Oklahoma Conference of the United Methodist Church

Churches shifting gear to grow in 2 districts


The two superintendents sensed the enthusiasm as they welcomed about 100 people, undeterred by snow, to discuss revitalizing their churches.

SHIFTS networking got off to a great start for 19 churches in Crossroads and Heartland Districts in January.

Over 13 months, a team from each church is defining and implementing changes in four areas specified by Shifts. They seek to move:

• from fellowship to hospitality;

• from worship as an event to worship as a lifestyle;

• from membership to discipleship; and

• from serving self to engaging with all.

Phil Maynard wrote "Shift: Helping Congregations Back Into the Game of Effective Ministry" and developed resources.

"We can’t keep doing things the same way. We’ve got to help churches reconnect, most importantly, to the gospel of Christ," said Superintendent Greg Tener of Heartland.

Statistics that show ongoing declines in that district alarm him. The role of a superintendent includes that of key missional strategist. He longs "to help churches gain momentum, new energy, new vision."

Superintendent Rockford Johnson of Crossroads said, "We can’t start enough new churches to advance the Kingdom; we have to revitalize churches."

Joining to dream, plan

So the two leaders convened clergy from both districts for conversation on that goal. The districts share a border that runs right through the middle of Oklahoma City.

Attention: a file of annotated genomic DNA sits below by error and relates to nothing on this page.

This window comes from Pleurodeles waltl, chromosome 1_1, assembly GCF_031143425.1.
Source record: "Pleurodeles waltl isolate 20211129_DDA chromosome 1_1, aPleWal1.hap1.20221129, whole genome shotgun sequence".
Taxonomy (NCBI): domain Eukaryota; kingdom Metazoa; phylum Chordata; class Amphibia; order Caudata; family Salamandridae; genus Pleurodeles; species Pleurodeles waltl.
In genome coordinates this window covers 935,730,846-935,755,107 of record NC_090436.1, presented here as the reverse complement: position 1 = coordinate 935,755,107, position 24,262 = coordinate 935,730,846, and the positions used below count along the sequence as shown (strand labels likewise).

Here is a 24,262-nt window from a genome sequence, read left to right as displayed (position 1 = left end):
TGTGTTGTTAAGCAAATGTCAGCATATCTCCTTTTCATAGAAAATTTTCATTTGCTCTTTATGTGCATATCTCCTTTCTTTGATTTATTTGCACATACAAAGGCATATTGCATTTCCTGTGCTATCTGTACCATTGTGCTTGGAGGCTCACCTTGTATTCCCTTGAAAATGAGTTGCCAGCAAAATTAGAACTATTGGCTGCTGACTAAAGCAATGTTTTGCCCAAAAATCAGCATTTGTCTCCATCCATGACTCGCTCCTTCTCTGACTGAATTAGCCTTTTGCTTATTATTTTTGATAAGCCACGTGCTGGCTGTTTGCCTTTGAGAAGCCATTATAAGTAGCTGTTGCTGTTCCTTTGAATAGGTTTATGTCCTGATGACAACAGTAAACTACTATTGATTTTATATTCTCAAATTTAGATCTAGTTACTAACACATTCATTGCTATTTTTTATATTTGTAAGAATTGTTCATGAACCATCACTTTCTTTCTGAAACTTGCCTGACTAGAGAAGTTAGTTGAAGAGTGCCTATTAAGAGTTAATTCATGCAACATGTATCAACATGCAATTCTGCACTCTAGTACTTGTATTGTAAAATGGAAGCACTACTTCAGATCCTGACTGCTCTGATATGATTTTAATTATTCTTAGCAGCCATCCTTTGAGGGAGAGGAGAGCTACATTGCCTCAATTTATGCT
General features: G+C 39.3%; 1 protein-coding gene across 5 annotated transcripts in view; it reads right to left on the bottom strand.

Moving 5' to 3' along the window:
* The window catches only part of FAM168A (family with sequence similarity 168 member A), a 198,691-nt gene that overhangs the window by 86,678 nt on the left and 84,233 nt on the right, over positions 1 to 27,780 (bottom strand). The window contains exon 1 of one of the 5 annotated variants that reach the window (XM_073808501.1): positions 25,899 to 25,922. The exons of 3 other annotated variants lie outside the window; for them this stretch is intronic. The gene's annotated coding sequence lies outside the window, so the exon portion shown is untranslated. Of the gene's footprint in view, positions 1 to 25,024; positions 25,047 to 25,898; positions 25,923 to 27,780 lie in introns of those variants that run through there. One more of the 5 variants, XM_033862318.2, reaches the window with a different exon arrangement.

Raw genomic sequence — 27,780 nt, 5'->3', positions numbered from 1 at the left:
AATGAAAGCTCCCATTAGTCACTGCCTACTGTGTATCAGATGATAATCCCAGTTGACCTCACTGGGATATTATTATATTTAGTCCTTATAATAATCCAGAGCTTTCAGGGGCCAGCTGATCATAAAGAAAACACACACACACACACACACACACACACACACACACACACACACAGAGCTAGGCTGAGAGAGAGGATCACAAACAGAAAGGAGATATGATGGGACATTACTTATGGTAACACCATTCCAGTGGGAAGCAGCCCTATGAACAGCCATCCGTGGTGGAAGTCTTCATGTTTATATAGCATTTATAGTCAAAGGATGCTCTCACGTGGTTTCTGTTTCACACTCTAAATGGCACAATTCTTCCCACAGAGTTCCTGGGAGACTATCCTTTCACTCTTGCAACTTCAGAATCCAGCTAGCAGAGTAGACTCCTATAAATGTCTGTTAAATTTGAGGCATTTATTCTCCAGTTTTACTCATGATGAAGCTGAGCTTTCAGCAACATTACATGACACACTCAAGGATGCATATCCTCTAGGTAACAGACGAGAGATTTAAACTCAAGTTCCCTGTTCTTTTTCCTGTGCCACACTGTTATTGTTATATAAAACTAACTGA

A strategy to use Shifts emerged from that gathering of pastors.

Then the superintendents identified churches at a five-year plateau in worship attendance and invited those with 100-199 in worship or with 200-plus to take part in "Companions of Life Cycle Renovation."

19 churches take part

Among the 19 congregations that accepted the invitation are Chickasha, Jones, Guthrie-First, Choctaw, Moore-First, and OKC-Chapel Hill.

All the teams will attend five seminars led by two Shifts-certified coaches, from Louisiana, at Oklahoma City University. Between sessions, subgroups of teams meet online. Throughout, they learn from the coaches and one another, sharing stories of challenges and triumphs, gleaning ideas and resources, adapting rather than reinventing wheels in some cases. Each team has homework — engaging action in that church.

Each team must include the pastor and at least four lay people. Cost per church was $1,800; the district paid $800 of that. A $200 district incentive is available to each church at the conclusion.

"We have a process, but each church is going to discern their own path," Rev. Tener said.

Shifts coaches guide teams to evaluate church life, think creatively, and move in new directions fitting for each congregation.

Rev. Johnson said, "They’re not told what to do, but they’re coached to use best practices. You have to define how you’re going to make those shifts (such as) from ‘serve us’ to ‘service.’"

Accountability is key

"How do you implement?" he asked and answered by describing a strength of Shifts: the coach holds the team accountable for implementation. Some church-growth tools offer only diagnosis, Johnson said.

The initial large-group meeting of teams, in January, included encouraging testimonies, the superintendents agreed. Several people posted photos from the day on social media.

Tener said, "The whole day was a movement of God’s spirit. It was good to say to each other that we are having this conversation about our congregations not just for survival but for us to say we want to make new disciples of Jesus Christ."

Johnson concluded, "When you have that many people show up from that many churches, ready to find a way for the Church to gain new life and growth, it’s not just an energy. It’s the energy of the presence of God." — Holly McCray


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